Implementing Modular SOS ***TALK CANCELLED***

Christiano Braga

(Universidad Complutense de Madrid )

Modular SOS (MSOS) is a formalism that allows Structural Operational Semantics specifications to be written in a modular way. In the context of the specification of programming language semantics, a modular specification intuitively means that the transition rules for a given programming language construct can be given "once and for all". An extension to a semantics specification that adds new constructs and requires new semantic entities does not imply a reformulation of the existing rules. For instance, a specification of constructs that reflects functional aspects of a programming language, such as declarations and applications, can be extended in with imperative constructs, such as assignment, without any change to the transition rules that give semantics to the functional constructs.

In this talk we report on the development of the Maude MSOS Tool (MMT), an execution environment for MSOS specifications using the Maude system, a high performance implementation of Meseguer's Rewriting Logic. MMT is implemented in Maude as a (semantics preserving) meta-function that transforms Modular SOS specifications into Maude modules thus allowing the execution and analysis of MSOS specifications using Maude's built-in tools (rewriting modulo theories, state search, and LTL model-checking) and user-defined tools, such as the strategy language interpreter.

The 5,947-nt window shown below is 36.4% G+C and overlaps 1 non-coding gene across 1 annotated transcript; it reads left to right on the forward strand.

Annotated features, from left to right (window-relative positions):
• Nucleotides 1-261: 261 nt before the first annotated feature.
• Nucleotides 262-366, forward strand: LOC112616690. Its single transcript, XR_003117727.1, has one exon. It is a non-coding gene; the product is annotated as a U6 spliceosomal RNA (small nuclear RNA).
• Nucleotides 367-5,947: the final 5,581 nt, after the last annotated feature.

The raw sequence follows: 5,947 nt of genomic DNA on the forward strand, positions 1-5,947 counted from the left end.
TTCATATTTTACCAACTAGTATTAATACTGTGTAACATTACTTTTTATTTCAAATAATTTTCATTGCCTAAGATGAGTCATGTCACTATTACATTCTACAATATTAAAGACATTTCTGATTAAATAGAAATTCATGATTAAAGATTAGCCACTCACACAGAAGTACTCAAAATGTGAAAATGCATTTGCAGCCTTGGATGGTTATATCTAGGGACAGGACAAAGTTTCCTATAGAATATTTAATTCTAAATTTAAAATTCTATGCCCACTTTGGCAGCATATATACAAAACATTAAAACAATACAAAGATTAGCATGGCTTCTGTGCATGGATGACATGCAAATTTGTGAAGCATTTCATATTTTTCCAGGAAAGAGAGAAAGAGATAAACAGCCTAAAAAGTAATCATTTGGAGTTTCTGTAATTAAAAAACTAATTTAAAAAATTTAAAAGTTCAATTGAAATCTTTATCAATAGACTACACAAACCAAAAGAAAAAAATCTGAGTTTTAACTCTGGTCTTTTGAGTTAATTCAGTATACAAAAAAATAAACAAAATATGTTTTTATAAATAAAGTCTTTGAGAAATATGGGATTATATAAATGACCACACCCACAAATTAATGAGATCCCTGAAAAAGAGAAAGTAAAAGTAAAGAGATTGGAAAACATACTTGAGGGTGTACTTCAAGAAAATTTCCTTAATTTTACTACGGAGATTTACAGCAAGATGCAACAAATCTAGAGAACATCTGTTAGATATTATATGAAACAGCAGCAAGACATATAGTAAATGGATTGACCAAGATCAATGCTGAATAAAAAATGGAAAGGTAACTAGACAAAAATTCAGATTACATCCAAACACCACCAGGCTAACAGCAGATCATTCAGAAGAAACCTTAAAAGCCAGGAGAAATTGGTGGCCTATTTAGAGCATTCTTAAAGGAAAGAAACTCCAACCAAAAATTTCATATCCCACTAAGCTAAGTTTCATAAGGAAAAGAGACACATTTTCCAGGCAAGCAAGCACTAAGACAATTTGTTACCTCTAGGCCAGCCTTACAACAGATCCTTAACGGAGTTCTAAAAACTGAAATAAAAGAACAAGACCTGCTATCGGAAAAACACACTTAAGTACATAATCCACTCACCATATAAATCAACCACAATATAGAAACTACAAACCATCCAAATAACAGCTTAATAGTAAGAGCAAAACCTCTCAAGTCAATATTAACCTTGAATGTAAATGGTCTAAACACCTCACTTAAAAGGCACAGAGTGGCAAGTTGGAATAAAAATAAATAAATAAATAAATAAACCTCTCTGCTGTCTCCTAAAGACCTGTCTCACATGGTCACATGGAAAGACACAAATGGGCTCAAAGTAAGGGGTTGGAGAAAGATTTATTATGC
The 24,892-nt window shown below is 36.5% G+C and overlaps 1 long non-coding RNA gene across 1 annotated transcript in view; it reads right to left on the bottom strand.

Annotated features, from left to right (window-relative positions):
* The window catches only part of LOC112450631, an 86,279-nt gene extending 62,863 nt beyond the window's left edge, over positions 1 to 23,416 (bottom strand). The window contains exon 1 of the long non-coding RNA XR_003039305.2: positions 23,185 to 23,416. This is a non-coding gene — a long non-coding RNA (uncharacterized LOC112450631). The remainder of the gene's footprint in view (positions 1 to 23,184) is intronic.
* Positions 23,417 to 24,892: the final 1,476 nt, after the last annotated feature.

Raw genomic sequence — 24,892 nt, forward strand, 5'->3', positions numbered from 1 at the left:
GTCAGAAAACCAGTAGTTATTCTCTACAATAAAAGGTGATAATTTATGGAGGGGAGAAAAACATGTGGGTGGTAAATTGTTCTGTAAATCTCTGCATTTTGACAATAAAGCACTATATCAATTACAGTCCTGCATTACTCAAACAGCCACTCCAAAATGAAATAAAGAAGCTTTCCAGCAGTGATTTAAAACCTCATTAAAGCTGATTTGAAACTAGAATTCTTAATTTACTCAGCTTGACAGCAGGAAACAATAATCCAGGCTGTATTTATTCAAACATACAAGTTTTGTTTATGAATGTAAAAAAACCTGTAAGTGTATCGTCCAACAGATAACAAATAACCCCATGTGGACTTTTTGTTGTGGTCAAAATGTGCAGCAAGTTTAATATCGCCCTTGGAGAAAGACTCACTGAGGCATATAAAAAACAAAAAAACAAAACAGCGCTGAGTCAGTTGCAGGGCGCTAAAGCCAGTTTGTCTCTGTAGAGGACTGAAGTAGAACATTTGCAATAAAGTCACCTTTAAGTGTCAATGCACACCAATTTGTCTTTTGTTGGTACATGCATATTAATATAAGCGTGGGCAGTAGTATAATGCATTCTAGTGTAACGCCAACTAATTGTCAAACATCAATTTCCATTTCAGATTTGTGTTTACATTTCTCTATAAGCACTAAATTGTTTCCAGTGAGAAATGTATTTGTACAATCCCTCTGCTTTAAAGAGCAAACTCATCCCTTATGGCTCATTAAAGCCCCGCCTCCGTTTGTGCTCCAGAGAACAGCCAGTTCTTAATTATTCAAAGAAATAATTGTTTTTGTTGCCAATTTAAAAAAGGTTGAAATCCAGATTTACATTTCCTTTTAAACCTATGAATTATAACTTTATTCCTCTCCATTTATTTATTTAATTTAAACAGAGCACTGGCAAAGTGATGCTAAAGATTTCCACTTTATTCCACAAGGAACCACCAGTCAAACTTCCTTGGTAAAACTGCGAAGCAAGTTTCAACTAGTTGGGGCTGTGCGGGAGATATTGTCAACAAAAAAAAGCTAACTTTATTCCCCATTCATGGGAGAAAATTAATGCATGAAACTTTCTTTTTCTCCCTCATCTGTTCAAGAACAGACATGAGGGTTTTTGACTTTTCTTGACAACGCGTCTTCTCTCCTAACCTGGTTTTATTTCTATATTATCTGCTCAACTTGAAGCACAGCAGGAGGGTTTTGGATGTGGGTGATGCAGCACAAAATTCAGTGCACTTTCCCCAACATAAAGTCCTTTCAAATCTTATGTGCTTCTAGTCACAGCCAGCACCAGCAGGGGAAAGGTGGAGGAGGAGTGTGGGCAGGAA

As a non-trivial case study, we will report on an implementation of Mosses's Constructive approach to programming language semantics in MSOS, or Constructive MSOS, using MMT. The Constructive approach defines basic language constructs that capture common programming language features. Within this approach, the semantics of a programming language is defined by semantic functions that relate constructs in a given programming language to the basic constructs. MMT provides tool support for constructive programming language design using Modular MSOS as underlying semantic framework.

The MMT home page is at

Thursday 2nd November 2006, 14:00
Board Room
Department of Computer Science